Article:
There are a number of different ways we can give thanks to someone. It can take shape by simply saying the words “thank-you”, sending an email, calling someone on the phone, or, a special treat for the receiver, sitting down and writing a thank you note. Everyone has a way in which they say thanks. At least, we recognize that the act of expressing thanks is an important part of our interactions with others. I am reassured of this when I see parents instinctively say to their children, “Now what do you say?”, especially when there has been a lapse of time after receiving something. Many times it’s then that the child will look to the other and say, “Thank you”.
As we prepare to celebrate Thanksgiving this coming week, I am mindful of the Gospel passage we read during our Thanksgiving Mass in which Jesus heals ten lepers and asks that they show themselves to the priests. On their way one of the cured lepers recognized he had been healed. He turned back and Scripture says he “returned, glorifying God in a loud voice; and he fell at the feet of Jesus and thanked him. He was a Samaritan. Jesus said in reply, “Ten were cleansed, were they not? Where are the other nine? Has none but this foreigner returned to give thanks to God?” (Lk 17:11-19)
This past week I sat next to a young man on a flight from Ketchikan to Sitka and he shared with me how blessed he has been in his life and in his work. In the conversation he acknowledged that the Lord had blessed him in so many different ways. He told me that his way of giving thanks was through doing more for others especially for those people who were in need. It gladdened my heart to learn that his acts of kindness and generosity were in response to his many blessings. He gave thanks by giving back to God’s children in need.
Personally, I am guilty of taking a lot for granted. Many of us can take for granted the gift of life, the health we have, or the possession of all the conveniences one could ever ask for in daily living. But when I see scenes of suffering and tragedy, like those from the Philippines in the aftermath of Typhoon Haiyan, I remember with gratitude how much I have and how much I have to share with those in need. Many of us have seen the scenes of loved ones looking for relatives who are missing as well as those who mourn their beloved dead. This natural disaster has wiped out communities and has left countless people homeless.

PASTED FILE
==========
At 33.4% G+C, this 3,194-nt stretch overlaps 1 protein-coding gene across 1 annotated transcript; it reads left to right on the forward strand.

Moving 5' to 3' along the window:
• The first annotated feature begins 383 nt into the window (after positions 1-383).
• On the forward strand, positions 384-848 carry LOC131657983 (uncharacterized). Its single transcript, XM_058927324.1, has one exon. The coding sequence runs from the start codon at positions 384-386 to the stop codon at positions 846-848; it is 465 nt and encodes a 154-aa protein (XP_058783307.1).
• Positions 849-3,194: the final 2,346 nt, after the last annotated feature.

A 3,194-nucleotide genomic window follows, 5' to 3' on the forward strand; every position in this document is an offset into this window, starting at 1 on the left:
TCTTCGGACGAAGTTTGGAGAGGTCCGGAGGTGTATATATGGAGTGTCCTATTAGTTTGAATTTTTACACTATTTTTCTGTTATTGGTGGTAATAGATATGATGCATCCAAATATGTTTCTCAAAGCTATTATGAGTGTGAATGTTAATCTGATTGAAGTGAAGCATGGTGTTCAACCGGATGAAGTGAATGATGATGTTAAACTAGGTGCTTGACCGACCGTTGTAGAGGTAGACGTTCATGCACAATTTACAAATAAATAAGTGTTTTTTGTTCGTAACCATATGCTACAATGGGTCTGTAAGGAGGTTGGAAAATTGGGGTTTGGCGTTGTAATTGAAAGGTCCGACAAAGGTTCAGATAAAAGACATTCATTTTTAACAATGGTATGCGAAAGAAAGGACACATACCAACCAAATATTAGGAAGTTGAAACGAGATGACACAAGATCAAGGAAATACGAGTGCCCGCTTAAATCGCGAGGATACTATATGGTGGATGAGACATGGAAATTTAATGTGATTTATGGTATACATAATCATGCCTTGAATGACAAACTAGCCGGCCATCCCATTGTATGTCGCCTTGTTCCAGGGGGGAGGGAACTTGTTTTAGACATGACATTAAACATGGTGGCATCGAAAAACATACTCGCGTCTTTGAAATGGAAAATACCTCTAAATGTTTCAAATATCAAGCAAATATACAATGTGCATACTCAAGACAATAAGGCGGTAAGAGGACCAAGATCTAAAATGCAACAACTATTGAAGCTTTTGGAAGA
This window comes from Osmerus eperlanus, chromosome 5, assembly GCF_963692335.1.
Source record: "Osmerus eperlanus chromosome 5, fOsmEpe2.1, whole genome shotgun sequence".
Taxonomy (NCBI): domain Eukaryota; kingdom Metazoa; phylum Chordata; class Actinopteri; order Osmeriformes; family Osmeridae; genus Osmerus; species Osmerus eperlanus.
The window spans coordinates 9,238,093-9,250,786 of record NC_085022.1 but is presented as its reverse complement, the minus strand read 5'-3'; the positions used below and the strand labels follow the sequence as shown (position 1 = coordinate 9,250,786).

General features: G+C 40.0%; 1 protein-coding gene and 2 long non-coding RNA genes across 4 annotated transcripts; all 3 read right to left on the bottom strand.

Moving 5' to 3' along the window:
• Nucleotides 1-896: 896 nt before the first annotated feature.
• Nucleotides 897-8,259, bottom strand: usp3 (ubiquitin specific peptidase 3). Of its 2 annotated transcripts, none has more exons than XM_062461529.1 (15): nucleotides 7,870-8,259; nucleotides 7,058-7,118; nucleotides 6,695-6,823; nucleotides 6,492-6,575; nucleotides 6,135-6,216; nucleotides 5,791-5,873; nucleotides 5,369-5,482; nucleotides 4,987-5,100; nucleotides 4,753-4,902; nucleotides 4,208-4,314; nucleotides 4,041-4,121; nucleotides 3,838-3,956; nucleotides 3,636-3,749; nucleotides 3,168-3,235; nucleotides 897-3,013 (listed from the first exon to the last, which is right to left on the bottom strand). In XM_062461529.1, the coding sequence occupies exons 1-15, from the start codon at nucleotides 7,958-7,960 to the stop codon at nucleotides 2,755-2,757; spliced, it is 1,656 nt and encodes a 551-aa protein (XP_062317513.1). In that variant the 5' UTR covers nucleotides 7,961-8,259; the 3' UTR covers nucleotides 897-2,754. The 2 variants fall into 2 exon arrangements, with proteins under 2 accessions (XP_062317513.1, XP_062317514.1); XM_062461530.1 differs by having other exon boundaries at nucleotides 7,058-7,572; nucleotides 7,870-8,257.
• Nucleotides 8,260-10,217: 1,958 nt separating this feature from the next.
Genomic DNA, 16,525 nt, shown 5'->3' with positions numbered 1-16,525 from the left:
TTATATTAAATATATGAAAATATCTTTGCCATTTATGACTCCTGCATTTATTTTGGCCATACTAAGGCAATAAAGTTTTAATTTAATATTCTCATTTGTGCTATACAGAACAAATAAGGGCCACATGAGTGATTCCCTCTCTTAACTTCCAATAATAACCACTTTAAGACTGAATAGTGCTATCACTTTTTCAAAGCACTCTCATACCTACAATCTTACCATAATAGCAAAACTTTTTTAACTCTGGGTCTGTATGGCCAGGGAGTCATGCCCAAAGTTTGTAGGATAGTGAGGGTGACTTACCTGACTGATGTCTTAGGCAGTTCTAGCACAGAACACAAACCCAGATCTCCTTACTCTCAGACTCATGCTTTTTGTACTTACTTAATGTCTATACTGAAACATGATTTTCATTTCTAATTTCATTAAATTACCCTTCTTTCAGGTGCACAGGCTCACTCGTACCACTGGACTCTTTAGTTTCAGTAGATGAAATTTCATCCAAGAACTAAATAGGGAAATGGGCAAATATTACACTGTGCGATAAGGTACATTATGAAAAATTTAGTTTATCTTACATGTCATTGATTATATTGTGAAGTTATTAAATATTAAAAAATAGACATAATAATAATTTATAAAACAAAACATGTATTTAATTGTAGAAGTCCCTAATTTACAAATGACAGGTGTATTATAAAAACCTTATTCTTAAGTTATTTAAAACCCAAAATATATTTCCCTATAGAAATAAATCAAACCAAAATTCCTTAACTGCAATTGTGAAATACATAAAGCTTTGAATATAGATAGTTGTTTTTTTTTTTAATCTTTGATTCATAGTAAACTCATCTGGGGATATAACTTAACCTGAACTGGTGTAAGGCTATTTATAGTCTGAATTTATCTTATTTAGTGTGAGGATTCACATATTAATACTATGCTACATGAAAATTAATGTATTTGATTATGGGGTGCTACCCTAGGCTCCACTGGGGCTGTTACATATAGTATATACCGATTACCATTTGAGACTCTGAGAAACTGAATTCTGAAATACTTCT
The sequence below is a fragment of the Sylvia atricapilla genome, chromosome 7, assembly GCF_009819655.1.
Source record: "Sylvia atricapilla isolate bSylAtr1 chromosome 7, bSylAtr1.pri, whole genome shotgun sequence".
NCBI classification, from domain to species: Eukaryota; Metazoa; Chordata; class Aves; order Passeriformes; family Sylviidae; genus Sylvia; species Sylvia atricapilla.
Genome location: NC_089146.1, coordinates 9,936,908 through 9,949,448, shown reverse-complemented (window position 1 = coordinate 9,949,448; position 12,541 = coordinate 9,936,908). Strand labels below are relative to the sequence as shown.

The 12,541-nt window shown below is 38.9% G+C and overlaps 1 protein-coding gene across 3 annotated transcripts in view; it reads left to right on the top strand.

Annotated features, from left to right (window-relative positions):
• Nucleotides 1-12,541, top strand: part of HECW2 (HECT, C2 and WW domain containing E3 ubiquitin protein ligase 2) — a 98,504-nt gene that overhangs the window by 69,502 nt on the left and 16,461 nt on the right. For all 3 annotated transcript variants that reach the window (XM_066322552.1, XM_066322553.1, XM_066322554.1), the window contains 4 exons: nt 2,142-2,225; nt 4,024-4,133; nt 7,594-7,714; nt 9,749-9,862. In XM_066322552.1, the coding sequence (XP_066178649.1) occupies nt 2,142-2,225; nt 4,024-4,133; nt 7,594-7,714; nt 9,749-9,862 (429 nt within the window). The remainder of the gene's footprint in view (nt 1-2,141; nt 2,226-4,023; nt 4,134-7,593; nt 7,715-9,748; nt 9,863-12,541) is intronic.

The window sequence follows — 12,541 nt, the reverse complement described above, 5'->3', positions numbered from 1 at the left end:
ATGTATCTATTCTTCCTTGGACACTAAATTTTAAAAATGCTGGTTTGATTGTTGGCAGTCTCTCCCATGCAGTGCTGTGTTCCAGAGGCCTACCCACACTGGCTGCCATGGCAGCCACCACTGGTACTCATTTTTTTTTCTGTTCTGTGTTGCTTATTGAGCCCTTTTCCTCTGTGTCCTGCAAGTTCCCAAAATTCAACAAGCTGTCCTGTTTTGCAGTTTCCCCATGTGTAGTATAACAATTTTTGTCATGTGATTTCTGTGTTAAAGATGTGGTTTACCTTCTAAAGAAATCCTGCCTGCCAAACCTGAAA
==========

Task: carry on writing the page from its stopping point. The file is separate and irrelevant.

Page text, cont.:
Just the other day I was speaking to a woman here in Juneau who has a house in the Philippines which is now filled with relatives who have lost their homes. I am mindful of the large Filipino community here in Southeast Alaska who are working in solidarity with their family, friends and countrymen. As a global community I believe we have an important part to play in helping our brothers and sisters. In light of this, I asked that a second collection be taken at all Catholic parishes and missions in Southeast Alaska last weekend for the efforts to help restore what was destroyed and damage by this typhoon. By doing so, it is our hope to assist them in rebuilding their communities. The funds that come from our second collection will be sent to Catholic Relief Services, a well established organization within the Catholic Church which has deep roots in the Philippines and the infrastructure to help people in need.
Like the young man on the plane, if you recognize that you have been so blessed that you are compelled to offer thanks by giving generously to others, please consider giving to those who are affected by this typhoon. If you’re looking for a means to do so, I’m confident in my recommendation of donating to Catholic Relief Services, which helps everyone in need regardless of faith, creed or nationality. You can donate online at www.CRS.org or send a check to their office which is located at: Catholic Relief Services, P.O. Box 17090, Baltimore, MD 21297-0303. You may also call: 1-877-435-7277. Or, you can make a donation at any of our parishes with the instruction that it is for those affected by Typhoon Haiyan.
Thanksgiving is a wonderful time to pause, count our blessings, and give thanks. While we may take many things for granted day in and day out, it’s good to know that our country sets aside one day when we can reflect on our blessings with gratitude and appreciation. One opportunity to give thanks is by giving generously to those who are in need.
Happy Thanksgiving to you and your loved ones.